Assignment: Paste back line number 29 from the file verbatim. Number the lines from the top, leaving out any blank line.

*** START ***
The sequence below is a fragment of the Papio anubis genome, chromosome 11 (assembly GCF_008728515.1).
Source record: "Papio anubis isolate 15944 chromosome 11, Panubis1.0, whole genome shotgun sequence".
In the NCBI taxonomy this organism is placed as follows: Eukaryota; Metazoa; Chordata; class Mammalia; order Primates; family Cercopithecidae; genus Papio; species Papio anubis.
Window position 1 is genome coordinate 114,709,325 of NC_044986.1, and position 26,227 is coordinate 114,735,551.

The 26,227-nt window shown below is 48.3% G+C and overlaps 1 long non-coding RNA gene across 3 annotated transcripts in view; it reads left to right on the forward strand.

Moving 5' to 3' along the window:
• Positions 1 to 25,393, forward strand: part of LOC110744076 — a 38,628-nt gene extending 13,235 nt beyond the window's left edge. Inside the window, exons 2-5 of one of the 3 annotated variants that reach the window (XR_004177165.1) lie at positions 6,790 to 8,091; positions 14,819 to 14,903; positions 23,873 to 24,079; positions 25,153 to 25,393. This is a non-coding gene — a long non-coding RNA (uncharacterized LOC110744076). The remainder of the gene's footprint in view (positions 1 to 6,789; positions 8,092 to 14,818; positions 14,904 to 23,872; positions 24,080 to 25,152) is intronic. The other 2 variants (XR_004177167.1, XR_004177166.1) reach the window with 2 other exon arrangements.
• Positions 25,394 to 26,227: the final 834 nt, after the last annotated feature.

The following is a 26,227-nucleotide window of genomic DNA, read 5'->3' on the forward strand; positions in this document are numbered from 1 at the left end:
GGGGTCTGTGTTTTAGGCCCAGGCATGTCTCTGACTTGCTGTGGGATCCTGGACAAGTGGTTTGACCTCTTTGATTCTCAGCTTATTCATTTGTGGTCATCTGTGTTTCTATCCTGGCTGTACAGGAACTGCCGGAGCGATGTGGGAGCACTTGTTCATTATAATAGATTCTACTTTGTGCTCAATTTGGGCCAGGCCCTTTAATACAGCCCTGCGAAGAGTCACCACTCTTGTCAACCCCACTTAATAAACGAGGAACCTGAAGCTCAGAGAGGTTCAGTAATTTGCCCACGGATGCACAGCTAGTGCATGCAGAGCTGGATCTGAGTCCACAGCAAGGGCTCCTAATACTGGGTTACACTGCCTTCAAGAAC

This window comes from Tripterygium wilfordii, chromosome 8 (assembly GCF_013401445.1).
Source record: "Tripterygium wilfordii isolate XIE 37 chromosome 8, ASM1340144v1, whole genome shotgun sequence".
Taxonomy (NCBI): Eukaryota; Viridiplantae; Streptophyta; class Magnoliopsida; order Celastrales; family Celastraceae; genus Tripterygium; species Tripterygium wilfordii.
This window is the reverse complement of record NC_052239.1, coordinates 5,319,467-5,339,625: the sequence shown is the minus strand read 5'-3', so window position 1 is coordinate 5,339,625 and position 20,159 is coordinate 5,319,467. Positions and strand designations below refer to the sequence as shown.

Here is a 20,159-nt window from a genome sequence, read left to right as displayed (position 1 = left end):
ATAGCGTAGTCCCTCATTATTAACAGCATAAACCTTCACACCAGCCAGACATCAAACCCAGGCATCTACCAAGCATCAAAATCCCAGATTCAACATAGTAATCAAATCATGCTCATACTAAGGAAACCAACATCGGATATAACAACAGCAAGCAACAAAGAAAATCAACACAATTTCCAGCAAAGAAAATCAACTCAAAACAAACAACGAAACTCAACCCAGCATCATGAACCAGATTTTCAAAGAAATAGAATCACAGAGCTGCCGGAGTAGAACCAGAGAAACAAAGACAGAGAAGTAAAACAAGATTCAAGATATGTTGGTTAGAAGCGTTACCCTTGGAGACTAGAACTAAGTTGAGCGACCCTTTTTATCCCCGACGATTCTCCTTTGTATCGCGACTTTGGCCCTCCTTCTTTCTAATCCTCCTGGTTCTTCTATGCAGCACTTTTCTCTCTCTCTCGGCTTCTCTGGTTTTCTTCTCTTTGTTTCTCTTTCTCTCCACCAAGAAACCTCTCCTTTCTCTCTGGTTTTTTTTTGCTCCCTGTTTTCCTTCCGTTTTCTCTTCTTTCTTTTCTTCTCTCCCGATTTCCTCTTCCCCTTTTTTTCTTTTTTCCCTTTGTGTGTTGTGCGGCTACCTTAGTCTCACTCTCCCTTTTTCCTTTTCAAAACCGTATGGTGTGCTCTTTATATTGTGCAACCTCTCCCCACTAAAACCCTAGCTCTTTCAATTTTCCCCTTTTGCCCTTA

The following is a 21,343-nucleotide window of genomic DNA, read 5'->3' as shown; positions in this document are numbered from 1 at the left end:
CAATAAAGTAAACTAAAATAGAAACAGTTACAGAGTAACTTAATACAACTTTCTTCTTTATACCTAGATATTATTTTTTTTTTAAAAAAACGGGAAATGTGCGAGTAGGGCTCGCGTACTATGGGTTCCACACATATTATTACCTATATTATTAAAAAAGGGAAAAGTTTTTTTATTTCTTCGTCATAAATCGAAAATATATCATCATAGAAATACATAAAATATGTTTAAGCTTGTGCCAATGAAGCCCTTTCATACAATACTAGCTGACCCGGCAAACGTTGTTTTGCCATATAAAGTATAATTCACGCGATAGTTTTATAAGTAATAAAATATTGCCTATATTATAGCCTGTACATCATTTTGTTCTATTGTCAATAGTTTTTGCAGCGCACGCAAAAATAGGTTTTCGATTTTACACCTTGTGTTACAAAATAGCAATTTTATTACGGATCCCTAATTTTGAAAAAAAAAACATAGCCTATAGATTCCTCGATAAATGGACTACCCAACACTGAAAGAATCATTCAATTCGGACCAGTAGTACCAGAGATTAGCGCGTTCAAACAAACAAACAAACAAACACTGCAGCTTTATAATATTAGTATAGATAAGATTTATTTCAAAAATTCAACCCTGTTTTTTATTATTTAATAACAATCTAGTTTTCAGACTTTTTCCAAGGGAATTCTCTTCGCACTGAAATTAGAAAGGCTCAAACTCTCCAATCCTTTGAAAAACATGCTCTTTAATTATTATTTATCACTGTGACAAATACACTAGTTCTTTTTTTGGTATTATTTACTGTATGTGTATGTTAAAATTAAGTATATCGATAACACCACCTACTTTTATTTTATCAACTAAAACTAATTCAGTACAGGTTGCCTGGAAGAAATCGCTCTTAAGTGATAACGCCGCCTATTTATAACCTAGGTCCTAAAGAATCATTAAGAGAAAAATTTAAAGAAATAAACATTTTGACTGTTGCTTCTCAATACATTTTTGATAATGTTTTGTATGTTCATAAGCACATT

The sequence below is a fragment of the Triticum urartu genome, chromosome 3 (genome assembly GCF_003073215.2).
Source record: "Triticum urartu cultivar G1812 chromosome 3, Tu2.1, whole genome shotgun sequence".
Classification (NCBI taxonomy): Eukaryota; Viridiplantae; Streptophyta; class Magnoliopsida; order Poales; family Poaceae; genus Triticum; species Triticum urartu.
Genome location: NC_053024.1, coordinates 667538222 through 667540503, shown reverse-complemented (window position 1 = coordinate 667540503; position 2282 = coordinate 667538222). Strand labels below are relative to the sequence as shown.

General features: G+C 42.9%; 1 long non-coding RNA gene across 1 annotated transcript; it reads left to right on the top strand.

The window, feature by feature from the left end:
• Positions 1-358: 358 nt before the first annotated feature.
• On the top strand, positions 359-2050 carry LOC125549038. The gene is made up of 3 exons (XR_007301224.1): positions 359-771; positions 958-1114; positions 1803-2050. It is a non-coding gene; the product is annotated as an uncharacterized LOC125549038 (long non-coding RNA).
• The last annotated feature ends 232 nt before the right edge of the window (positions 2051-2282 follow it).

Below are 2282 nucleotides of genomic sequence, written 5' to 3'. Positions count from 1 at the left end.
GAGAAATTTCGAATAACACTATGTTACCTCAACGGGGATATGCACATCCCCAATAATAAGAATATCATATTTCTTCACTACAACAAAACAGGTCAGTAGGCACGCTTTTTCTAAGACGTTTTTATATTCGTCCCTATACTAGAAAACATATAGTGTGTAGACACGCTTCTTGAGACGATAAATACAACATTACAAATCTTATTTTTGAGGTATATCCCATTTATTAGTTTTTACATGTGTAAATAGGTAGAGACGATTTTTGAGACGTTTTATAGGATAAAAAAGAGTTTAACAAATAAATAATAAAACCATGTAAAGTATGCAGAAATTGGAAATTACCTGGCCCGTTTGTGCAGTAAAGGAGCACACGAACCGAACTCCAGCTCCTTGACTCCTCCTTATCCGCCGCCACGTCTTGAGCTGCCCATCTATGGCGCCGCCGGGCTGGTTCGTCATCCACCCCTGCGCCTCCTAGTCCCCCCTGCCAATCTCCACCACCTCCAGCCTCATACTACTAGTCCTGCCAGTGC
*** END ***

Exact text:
GAGAAATTTCGAATAACACTATGTTACCTCAACGGGGATATGCACATCCCCAATAATAAGAATATCATATTTCTTCACTACAACAAAACAGGTCAGTAGGCACGCTTTTTCTAAGACGTTTTTATATTCGTCCCTATACTAGAAAACATATAGTGTGTAGACACGCTTCTTGAGACGATAAATACAACATTACAAATCTTATTTTTGAGGTATATCCCATTTATTAGTTTTTACATGTGTAAATAGGTAGAGACGATTTTTGAGACGTTTTATAGGATAAAAAAGAGTTTAACAAATAAATAATAAAACCATGTAAAGTATGCAGAAATTGGAAATTACCTGGCCCGTTTGTGCAGTAAAGGAGCACACGAACCGAACTCCAGCTCCTTGACTCCTCCTTATCCGCCGCCACGTCTTGAGCTGCCCATCTATGGCGCCGCCGGGCTGGTTCGTCATCCACCCCTGCGCCTCCTAGTCCCCCCTGCCAATCTCCACCACCTCCAGCCTCATACTACTAGTCCTGCCAGTGC